As we sort through what our collective new normal will be, random acts of human kindness and other stories inspire me as they continue to emerge as unexpected consequences of this epic tragedy.

Here are a few heart warmers:

Fire department helps save a 5-year old’s birthday

In Eatontown, New Jersey, a 5-year-old’s birthday was canceled because of the coronavirus. A parade of fire engines and ambulances with sirens blaring drove past his home as he stood on the front porch, smiling and waving proudly. (Ashbury Park Press)

Restaurants are down, but not out

Where I live, near Seattle, a new local restaurant saw their business plummet over 70%. They kept their kitchen open to create a takeout service, featuring a community rice bowl made with braised pork, greens, and eggs. Owners Trinh Nguyen and her brother Thai are selling the bowl for just $5. If a customer doesn’t have $5, the bowl is free. The Nguyens know what it means to need. Their parents fled Vietnam, and the family lived in a refugee camp for seven years. (KING 5 TV)

The kindness of strangers

A police officer in Warwick, Rhode Island, Jill Marshall, heard that an 87-year-old woman and her 60-year-old son were housebound and out of food. She offered to go to the store. When they handed her the money she had left, she handed it back. At the local Shaw’s grocery store, the manager kicked in a $25 gift card to help pay for the food. Another shopper overheard Marshall and gave her $20. Then another man stopped and gave Marshall $20 too. (WPRI-TV 12)

Geeks help the rescuers

A team of makers from Boise State University staff and faculty are using 3D printers to create and deliver face shields for health care workers. This is happening across the country as high school FIRST Robotics teams pitch in to make PPE (Personal Protective Equipment) using 3D printers as well. FIRST had to cancel all robotics competitions just as the season had started, but students everywhere are finding ways to use their downtime to pitch in.

Animals return as humans stay home

Wildlife is returning everywhere. From reports of dolphins swimming in now clear waters around Venice, Italy to videos of cougars walking in the yards of folks in Boulder, Colorado, the images are incredible. Wild boars have been spotted in downtown Barcelona, and dozens of hungry monkeys were caught on video running through the streets of Lopburi, a city north-east of Bangkok, Thailand.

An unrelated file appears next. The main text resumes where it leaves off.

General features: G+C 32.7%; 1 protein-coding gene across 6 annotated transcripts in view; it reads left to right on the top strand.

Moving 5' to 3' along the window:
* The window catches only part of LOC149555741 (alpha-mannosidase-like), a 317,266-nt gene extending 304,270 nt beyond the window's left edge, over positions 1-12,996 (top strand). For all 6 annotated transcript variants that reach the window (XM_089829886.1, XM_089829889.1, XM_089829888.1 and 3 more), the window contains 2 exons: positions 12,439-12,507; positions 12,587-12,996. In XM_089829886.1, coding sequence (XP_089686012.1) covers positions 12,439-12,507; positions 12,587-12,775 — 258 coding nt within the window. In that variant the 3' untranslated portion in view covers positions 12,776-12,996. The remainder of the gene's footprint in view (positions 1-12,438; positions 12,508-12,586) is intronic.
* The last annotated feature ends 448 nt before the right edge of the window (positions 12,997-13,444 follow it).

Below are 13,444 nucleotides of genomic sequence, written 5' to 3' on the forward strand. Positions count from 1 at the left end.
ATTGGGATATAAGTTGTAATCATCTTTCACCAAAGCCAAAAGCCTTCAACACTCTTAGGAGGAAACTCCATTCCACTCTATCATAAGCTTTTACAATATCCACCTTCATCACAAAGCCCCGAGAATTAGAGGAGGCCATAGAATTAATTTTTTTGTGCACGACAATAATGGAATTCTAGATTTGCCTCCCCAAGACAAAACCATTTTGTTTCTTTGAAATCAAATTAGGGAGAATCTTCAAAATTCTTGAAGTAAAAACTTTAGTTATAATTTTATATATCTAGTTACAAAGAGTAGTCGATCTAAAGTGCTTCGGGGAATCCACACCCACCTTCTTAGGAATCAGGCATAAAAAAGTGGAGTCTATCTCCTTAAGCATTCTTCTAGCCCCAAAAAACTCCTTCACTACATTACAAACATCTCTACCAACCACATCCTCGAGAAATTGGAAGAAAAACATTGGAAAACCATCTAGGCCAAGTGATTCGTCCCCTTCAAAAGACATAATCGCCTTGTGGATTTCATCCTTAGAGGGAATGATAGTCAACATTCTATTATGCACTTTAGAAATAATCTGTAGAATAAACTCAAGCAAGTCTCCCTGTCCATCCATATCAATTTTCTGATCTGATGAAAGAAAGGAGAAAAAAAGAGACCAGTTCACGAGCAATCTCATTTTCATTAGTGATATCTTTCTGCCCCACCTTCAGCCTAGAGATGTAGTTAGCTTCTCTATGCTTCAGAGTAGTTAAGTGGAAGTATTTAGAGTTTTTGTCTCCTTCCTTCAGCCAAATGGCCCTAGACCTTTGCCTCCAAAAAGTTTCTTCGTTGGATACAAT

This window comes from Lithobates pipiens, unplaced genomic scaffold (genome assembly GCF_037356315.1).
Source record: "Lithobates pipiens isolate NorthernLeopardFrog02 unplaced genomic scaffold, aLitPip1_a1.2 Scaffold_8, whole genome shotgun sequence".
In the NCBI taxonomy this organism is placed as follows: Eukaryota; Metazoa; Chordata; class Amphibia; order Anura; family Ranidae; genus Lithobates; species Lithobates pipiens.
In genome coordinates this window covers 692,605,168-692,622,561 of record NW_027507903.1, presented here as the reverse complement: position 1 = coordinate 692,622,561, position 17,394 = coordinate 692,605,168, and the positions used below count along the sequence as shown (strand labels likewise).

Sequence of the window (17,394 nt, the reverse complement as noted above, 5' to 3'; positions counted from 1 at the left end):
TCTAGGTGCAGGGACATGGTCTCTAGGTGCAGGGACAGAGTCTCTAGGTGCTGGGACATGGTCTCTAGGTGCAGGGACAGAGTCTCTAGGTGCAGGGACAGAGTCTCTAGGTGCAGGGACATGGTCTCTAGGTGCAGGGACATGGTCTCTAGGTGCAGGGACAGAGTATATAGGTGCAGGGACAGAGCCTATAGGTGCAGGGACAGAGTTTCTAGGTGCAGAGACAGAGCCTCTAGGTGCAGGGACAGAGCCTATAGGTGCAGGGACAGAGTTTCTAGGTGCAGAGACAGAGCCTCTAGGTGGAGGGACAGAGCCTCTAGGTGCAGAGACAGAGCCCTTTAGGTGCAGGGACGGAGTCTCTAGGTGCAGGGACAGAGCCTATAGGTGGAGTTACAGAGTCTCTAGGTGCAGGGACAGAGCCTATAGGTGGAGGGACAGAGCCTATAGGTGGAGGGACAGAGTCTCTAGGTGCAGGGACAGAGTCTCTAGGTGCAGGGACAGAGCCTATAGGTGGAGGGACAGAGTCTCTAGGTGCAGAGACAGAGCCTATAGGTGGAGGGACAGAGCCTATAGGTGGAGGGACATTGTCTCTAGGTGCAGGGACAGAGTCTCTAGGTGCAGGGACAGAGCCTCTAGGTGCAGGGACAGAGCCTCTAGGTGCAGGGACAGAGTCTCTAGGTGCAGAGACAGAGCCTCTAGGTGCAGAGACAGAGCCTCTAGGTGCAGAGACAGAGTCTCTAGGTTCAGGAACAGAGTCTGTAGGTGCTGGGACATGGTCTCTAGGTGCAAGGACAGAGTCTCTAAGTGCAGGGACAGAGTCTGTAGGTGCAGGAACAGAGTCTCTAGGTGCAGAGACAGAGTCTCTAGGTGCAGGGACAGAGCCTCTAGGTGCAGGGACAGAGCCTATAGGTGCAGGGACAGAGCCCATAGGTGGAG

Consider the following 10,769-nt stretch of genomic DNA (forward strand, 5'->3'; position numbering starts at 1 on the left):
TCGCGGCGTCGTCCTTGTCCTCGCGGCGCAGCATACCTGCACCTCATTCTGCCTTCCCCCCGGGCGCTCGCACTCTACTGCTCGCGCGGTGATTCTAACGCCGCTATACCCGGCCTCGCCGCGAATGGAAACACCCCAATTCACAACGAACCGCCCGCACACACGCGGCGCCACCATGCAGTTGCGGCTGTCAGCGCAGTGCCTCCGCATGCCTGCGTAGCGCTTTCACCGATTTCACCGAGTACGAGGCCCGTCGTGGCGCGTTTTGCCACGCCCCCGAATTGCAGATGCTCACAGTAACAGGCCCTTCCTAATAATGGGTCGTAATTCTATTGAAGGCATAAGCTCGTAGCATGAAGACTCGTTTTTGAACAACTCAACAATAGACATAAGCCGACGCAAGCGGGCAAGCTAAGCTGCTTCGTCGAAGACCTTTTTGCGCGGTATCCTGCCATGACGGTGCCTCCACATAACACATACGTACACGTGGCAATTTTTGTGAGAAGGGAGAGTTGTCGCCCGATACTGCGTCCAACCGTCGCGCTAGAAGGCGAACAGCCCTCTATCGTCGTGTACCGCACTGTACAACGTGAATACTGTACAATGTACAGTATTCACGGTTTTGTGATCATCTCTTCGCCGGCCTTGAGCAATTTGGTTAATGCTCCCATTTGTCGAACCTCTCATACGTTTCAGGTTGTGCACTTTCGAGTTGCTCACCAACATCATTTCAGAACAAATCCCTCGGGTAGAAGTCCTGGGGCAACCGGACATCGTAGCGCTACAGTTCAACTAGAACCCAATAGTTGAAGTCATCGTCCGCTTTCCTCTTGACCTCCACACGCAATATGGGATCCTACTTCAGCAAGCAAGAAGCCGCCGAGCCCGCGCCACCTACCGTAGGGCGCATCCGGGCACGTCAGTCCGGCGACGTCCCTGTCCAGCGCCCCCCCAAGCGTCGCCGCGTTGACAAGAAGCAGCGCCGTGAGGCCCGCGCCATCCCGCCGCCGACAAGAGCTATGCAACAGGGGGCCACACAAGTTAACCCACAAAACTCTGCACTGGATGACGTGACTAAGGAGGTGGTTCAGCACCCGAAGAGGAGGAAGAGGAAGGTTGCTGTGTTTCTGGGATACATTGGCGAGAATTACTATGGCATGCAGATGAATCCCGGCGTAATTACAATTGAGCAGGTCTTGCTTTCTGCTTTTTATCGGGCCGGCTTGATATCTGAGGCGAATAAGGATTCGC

Inventors do what they do best: invent

The ventilator shortage is terrifying, yet brilliant minds love colossal challenges. John Dyson, the vacuum cleaner guy, in 10 days invented an easy-to-mass produce ventilator. He will have 15,000 readied by early April and is donating 5,000 of them for international relief efforts. Mercedes F1 engineers redesigned CPAP machines in less than 100 hours, in which London hospitals report helping patients to avoid the need for a ventilator. Ford is working with 3M and GE Healthcare to manufacture ventilators, and GM is partnering with Seattle-based VenTech.

Going big with donations

Mark Zuckerberg and Bill Gates are teaming up to find a drug to treat coronavirus, with Mr. Z and his wife Priscilla Chan donating $25 million to the cause. The Gates Foundation committed $50 million earlier last month. NFL Saints quarterback Drew Brees made a $5 million donation to help coronavirus victims in Louisiana. Ten days earlier, Seattle QB Russell Wilson and his wife Ciara donated one million meals to help out Seattle area food banks.

Housebound humans help empty shelters

Animal shelters had to close nationwide, but shelters put out a call for help to adopt animals via social media and word-of-mouth. Across America, remarkably, many shelters became empty, able to find homes for nearly every pet. (NPR)

Schools provide free meals to all kids

For many kids, the unfortunate truth is their best meal of the day is the lunch they get a school. When schools closed down, the priority wasn’t just how to teach remotely, but how to feed their students. Across our nation, schools responded in remarkable ways. My wife is an office manager of a local elementary school, and she came back filled with joy from one of the daily lunch distributions – free to everyone. The school district posts a daily menu on Facebook as well as photos of teachers and staff to help the community know, “We’re in this together.” Schools have figured out a safe way to feed our kids’ minds and their bellies.

I know there are thousands of more stories that are happening in communities across America and the world. We’d love to hear more. Please share them with us at WAV Group, as we all need to share these silver lining stories. Hopefully, they help inspire us all to commit more random acts of human kindness.

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